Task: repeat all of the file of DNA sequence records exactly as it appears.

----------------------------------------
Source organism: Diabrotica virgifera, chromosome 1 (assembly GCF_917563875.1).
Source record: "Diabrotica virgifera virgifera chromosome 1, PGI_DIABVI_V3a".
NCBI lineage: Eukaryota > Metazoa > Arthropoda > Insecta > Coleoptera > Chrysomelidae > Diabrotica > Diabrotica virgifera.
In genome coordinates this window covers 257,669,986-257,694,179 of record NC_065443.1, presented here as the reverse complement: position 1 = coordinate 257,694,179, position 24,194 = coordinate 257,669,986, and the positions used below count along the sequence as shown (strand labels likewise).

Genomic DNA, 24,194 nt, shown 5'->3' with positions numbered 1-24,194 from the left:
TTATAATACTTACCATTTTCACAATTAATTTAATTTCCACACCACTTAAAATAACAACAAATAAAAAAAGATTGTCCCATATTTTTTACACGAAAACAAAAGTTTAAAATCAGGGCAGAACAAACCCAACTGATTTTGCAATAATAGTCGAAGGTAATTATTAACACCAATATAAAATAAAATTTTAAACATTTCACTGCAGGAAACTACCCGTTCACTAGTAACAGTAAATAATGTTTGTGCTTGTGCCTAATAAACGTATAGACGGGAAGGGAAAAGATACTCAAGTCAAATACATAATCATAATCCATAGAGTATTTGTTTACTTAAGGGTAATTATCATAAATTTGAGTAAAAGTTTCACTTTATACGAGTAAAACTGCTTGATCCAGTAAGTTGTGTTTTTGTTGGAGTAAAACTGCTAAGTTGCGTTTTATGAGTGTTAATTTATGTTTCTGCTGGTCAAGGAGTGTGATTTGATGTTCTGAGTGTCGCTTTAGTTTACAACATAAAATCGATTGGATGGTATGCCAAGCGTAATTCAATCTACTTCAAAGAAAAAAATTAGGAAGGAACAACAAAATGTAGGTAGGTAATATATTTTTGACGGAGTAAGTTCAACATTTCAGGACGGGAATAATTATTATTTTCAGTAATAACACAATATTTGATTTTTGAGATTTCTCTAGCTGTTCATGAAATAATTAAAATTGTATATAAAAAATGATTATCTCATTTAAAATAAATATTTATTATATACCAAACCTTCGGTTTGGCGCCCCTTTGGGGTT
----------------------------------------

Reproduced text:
Source organism: Diabrotica virgifera, chromosome 1 (assembly GCF_917563875.1).
Source record: "Diabrotica virgifera virgifera chromosome 1, PGI_DIABVI_V3a".
NCBI lineage: Eukaryota > Metazoa > Arthropoda > Insecta > Coleoptera > Chrysomelidae > Diabrotica > Diabrotica virgifera.
In genome coordinates this window covers 257,669,986-257,694,179 of record NC_065443.1, presented here as the reverse complement: position 1 = coordinate 257,694,179, position 24,194 = coordinate 257,669,986, and the positions used below count along the sequence as shown (strand labels likewise).

Genomic DNA, 24,194 nt, shown 5'->3' with positions numbered 1-24,194 from the left:
TTATAATACTTACCATTTTCACAATTAATTTAATTTCCACACCACTTAAAATAACAACAAATAAAAAAAGATTGTCCCATATTTTTTACACGAAAACAAAAGTTTAAAATCAGGGCAGAACAAACCCAACTGATTTTGCAATAATAGTCGAAGGTAATTATTAACACCAATATAAAATAAAATTTTAAACATTTCACTGCAGGAAACTACCCGTTCACTAGTAACAGTAAATAATGTTTGTGCTTGTGCCTAATAAACGTATAGACGGGAAGGGAAAAGATACTCAAGTCAAATACATAATCATAATCCATAGAGTATTTGTTTACTTAAGGGTAATTATCATAAATTTGAGTAAAAGTTTCACTTTATACGAGTAAAACTGCTTGATCCAGTAAGTTGTGTTTTTGTTGGAGTAAAACTGCTAAGTTGCGTTTTATGAGTGTTAATTTATGTTTCTGCTGGTCAAGGAGTGTGATTTGATGTTCTGAGTGTCGCTTTAGTTTACAACATAAAATCGATTGGATGGTATGCCAAGCGTAATTCAATCTACTTCAAAGAAAAAAATTAGGAAGGAACAACAAAATGTAGGTAGGTAATATATTTTTGACGGAGTAAGTTCAACATTTCAGGACGGGAATAATTATTATTTTCAGTAATAACACAATATTTGATTTTTGAGATTTCTCTAGCTGTTCATGAAATAATTAAAATTGTATATAAAAAATGATTATCTCATTTAAAATAAATATTTATTATATACCAAACCTTCGGTTTGGCGCCCCTTTGGGGTT